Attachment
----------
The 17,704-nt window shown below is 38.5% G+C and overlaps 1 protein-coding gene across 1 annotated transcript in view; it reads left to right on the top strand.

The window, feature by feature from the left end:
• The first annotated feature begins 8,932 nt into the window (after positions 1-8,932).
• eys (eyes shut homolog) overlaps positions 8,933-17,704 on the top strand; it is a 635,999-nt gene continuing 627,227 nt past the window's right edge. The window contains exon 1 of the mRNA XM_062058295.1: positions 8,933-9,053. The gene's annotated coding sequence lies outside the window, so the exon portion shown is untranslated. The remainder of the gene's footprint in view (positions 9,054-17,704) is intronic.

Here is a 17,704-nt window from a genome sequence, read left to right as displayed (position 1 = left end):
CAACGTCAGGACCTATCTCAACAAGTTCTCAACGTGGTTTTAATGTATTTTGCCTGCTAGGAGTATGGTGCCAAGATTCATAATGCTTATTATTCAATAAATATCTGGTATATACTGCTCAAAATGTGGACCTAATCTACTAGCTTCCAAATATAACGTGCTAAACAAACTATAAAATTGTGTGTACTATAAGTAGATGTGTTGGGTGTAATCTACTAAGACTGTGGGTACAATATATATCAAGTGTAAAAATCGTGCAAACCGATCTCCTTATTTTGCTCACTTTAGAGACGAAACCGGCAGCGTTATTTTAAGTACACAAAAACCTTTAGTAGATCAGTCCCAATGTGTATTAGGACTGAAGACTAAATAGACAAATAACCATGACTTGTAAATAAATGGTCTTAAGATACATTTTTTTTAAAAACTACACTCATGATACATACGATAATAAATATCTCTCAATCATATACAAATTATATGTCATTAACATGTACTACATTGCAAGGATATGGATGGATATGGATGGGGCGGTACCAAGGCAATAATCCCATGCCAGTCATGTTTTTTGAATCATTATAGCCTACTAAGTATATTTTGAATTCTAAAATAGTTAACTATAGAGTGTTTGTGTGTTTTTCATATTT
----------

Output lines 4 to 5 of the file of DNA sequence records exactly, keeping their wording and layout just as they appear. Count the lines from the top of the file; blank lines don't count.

• eys (eyes shut homolog) overlaps positions 8,933-17,704 on the top strand; it is a 635,999-nt gene continuing 627,227 nt past the window's right edge. The window contains exon 1 of the mRNA XM_062058295.1: positions 8,933-9,053. The gene's annotated coding sequence lies outside the window, so the exon portion shown is untranslated. The remainder of the gene's footprint in view (positions 9,054-17,704) is intronic.

Here is a 17,704-nt window from a genome sequence, read left to right as displayed (position 1 = left end):